(And what does “behave” even mean? It’s not like we are talking about children here.)
Back when I did my masters degree in aerospace engineering there was one point they hammered home the entire time: Divide and conquer.
Basically, whenever you encounter a problem that seems too difficult to solve, break it down into smaller sub-problems. Then, solve each individually.
This is a problem that is in serious need of some dividing and conquering. Hold on to your butts.
It All Starts With the Speaker
Generally speaking, any standard modern studio monitor tends to focus higher frequencies in a forward direction. At lower frequencies, they become less and less focused.
At some frequency in the mid-range (usually at a wavelength that roughly matches the diameter of the woofer) the speaker will output its energy fairly evenly at angles of around 90°.
By the time you look at bass frequencies, pretty much any speaker on the market today puts out energy in all directions. You can imagine it like a balloon of low frequency energy expanding around the speaker.
Depending on the design, some speakers are better than others at controlling the dispersion as they go down in frequency. But this is actually very hard to do. A lot of them are simply all over the place.
In practice, this means your speaker shoots full spectrum energy forwards, and as you move around the speaker to the back, the sound gets darker and darker. Right behind the speaker, all it puts out is bass.
This becomes important when you look at the energy that actually hits the wall behind the speaker and gets reflected back toward you, as you will see in a moment.
Front Ported vs. Rear Ported
This general dispersion pattern holds true for front ported, back ported, passive radiator and sealed box designs. For all intents and purposes, they all do basically the same thing.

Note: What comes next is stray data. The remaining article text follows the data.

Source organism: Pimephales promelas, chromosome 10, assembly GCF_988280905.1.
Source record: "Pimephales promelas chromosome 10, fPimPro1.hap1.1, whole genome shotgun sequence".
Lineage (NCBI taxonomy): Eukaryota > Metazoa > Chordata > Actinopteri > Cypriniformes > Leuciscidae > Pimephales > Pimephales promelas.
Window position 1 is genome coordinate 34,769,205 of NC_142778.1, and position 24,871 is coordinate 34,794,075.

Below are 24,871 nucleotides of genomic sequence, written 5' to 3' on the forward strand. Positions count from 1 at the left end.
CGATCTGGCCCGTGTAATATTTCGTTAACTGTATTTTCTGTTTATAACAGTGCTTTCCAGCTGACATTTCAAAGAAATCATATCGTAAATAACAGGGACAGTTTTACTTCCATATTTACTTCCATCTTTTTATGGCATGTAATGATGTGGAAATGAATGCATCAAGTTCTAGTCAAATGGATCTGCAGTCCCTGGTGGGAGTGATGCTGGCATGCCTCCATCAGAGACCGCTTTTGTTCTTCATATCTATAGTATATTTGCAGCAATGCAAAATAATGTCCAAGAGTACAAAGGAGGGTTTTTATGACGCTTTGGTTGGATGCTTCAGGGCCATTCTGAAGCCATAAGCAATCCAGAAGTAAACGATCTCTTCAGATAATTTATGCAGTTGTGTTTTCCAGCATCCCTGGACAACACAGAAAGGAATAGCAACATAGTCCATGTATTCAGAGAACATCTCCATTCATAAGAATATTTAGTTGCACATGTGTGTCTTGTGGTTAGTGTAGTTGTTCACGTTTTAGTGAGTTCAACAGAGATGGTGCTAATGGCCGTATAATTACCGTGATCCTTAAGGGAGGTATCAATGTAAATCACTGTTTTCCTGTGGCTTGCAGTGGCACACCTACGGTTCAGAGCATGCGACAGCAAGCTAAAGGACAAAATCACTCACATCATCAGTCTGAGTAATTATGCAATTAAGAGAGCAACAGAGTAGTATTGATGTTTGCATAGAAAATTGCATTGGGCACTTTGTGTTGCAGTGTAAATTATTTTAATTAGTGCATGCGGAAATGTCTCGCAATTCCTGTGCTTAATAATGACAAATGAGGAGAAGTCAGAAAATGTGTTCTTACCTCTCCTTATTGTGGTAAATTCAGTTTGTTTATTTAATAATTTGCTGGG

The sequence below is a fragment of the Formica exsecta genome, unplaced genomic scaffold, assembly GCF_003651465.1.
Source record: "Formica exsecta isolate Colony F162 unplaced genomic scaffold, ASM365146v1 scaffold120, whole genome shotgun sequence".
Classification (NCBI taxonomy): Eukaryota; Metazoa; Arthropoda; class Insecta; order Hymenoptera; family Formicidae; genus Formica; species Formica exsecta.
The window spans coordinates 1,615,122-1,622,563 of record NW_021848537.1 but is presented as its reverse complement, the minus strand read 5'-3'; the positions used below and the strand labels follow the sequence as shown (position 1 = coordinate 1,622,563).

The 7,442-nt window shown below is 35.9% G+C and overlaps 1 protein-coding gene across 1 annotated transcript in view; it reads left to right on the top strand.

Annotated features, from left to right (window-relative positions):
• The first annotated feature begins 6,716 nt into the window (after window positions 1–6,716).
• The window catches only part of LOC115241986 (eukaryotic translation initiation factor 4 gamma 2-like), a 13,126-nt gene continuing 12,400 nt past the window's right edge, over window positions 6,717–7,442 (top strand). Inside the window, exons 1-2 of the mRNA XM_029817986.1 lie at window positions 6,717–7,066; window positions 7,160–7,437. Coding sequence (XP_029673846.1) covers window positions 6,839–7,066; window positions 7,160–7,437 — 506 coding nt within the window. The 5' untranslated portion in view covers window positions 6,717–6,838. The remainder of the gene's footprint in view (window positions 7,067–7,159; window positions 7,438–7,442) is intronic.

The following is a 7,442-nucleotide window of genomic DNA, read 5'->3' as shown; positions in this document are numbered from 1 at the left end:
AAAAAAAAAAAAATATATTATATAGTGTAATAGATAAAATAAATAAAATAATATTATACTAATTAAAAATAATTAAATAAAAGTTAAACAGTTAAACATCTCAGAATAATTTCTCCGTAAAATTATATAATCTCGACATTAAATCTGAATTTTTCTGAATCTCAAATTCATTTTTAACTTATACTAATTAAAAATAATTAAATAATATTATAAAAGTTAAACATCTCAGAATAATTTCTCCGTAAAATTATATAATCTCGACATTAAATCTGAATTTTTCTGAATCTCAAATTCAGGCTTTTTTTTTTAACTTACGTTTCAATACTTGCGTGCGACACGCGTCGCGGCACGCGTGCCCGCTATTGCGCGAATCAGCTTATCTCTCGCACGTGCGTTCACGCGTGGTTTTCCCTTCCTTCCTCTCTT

As long as there is enough space around the port for air to move unobstructed, the port can do its job, and the speaker will perform as designed.
As a rule of thumb, you can use the diameter of the port as a minimum distance required to the nearest surface for air to move freely.
Any back-ported speaker with a port diameter of 2″ for example, will work just fine placed up to a wall, as long as there is 2″ of space behind the port.
And oh look, that just happens to be the minimum distance to the wall recommended by Genelec for their back-ported speakers… What a coincidence!
Even if the port is blocked, all that happens is that the tuning of the low end changes. Basically, the speaker will sound a little bit different, particularly in the low end. That might change the dispersion pattern of the speaker a by tiny amount. But since there is hardly any dispersion control in the low end anyway, it still follows the same basic pattern we saw earlier.
So obviously, the position of the port isn’t really a reason to keep your speaker a certain distance to the wall. Then what is?
The Magic of “Room Control” (aka “Space Loading”)
One thing that does occur as you move a speaker closer to the wall is “space loading”.